REVIEW - The Visual Tcl Handbook


The Visual Tcl Handbook


David Young




Prentice Hall (1997)




Al Lines


June 1998



For those who have not come across Tcl (it is pronounced tickle) it is a tool command language, which is a scripting language for graphical windowing systems - typically those built upon X Windows, such as Motif. Visual Tcl is a toolkit - note it is NOT Tk - that provides a graphical widget based environment to Tcl. This is achieved with calls to the Motif window system, thus being really only of interest to those who work in this realm.

There is a lot to this book, but the well laid out reference sections for the library calls help to ease this. Perhaps the best part of learning a language like this, is the instant feedback you get. Early on you get to create widgets and dialogues, the result of which you can see in a pretty box on screen, which can be resized, scrolled, etc. More fun that purely some text saying hello world!

Once sufficient basics of Tcl are covered, the Visual toolkit (Vt) is then dealt with. The additions do not actually take up that much of the overall book, only about 100 pages. Since most of this section explains what the new Vt features are and how to use them, it does mean space is not wasted with it. The remaining 50% of the book is taken up with the command pages. It is this part of the book that is most likely to be used again. The commands listed are those for both textual Tcl, TclX and Vt. Thus for those just requiring Vt, a separate Tcl book is not required. Each command is clearly laid out with syntax, description and an example where appropriate.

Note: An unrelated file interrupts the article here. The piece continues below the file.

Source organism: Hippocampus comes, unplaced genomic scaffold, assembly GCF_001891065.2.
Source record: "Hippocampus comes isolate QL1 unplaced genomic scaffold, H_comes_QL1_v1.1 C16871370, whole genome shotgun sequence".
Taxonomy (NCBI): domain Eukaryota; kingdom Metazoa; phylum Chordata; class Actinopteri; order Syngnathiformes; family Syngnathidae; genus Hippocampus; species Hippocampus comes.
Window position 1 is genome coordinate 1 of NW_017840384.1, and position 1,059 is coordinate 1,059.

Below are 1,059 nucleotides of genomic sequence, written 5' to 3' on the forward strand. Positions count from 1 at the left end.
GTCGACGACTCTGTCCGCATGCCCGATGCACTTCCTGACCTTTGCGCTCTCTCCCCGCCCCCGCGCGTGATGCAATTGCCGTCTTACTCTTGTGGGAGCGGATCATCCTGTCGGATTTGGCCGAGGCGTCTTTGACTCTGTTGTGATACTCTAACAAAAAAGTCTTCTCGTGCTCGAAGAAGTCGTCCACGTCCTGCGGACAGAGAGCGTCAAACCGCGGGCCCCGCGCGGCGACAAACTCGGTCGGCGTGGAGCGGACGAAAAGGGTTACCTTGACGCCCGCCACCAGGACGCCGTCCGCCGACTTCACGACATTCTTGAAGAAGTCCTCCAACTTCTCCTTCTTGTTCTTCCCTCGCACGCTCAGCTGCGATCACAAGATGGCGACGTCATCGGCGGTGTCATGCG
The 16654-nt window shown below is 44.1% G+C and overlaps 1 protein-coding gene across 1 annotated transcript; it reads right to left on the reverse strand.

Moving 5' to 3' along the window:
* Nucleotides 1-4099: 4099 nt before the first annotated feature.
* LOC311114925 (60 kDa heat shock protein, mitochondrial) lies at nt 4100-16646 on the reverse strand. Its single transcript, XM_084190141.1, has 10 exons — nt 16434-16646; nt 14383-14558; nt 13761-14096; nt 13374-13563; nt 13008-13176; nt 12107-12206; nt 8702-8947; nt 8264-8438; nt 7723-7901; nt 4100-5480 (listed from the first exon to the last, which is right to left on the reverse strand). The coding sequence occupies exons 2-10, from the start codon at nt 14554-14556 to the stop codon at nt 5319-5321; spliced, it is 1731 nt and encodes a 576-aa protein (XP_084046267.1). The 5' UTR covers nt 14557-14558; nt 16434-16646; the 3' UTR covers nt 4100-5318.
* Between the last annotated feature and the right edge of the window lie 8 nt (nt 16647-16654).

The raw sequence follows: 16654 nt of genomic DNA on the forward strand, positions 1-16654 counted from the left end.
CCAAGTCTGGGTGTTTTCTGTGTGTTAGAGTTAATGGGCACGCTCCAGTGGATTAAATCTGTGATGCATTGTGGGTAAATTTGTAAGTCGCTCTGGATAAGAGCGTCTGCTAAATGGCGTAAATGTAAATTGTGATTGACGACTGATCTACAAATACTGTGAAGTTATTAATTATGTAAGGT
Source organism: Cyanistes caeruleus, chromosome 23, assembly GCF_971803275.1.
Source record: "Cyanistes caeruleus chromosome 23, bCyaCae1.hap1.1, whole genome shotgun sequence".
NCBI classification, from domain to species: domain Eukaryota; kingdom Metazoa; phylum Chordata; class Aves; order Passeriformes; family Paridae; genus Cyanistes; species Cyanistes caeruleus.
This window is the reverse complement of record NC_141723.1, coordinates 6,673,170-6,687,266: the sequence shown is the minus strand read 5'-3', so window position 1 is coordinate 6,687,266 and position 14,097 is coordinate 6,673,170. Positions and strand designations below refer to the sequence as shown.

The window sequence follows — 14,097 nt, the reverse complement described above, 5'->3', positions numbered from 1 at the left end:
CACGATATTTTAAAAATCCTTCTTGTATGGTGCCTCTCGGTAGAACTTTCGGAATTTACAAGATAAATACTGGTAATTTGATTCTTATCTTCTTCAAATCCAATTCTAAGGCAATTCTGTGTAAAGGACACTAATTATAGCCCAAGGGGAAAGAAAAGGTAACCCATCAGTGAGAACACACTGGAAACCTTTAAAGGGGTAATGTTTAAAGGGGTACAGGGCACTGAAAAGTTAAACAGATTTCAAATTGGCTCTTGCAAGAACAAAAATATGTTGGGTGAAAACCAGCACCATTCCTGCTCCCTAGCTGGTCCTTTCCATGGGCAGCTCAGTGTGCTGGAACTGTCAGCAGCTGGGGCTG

Only of interest to those who have Motif as their windowing system with UNIX. Those wanting to learn Tcl and the more usually found Tk toolkit should look elsewhere. However, if you do have Motif and UNIX as you development environment, this book could help to make the creation of those odd little utilities we all have much easier and more fun.

Book cover image courtesy of Open Library.